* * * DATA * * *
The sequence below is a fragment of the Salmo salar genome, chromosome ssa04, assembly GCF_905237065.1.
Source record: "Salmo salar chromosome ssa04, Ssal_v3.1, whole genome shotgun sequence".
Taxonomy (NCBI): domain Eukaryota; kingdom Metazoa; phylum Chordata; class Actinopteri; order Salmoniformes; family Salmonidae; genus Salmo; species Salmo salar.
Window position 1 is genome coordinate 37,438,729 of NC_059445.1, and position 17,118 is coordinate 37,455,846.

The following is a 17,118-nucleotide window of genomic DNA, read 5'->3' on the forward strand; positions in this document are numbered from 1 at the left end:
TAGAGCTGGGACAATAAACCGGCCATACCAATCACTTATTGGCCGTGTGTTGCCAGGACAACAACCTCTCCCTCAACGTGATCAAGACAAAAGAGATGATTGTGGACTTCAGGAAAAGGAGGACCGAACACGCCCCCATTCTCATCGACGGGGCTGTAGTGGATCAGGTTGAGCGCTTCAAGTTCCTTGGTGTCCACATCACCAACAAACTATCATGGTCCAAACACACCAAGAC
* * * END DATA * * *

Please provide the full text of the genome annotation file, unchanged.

The sequence below is a fragment of the Salmo salar genome, chromosome ssa04, assembly GCF_905237065.1.
Source record: "Salmo salar chromosome ssa04, Ssal_v3.1, whole genome shotgun sequence".
Taxonomy (NCBI): domain Eukaryota; kingdom Metazoa; phylum Chordata; class Actinopteri; order Salmoniformes; family Salmonidae; genus Salmo; species Salmo salar.
Window position 1 is genome coordinate 37,438,729 of NC_059445.1, and position 17,118 is coordinate 37,455,846.

The following is a 17,118-nucleotide window of genomic DNA, read 5'->3' on the forward strand; positions in this document are numbered from 1 at the left end:
TAGAGCTGGGACAATAAACCGGCCATACCAATCACTTATTGGCCGTGTGTTGCCAGGACAACAACCTCTCCCTCAACGTGATCAAGACAAAAGAGATGATTGTGGACTTCAGGAAAAGGAGGACCGAACACGCCCCCATTCTCATCGACGGGGCTGTAGTGGATCAGGTTGAGCGCTTCAAGTTCCTTGGTGTCCACATCACCAACAAACTATCATGGTCCAAACACACCAAGAC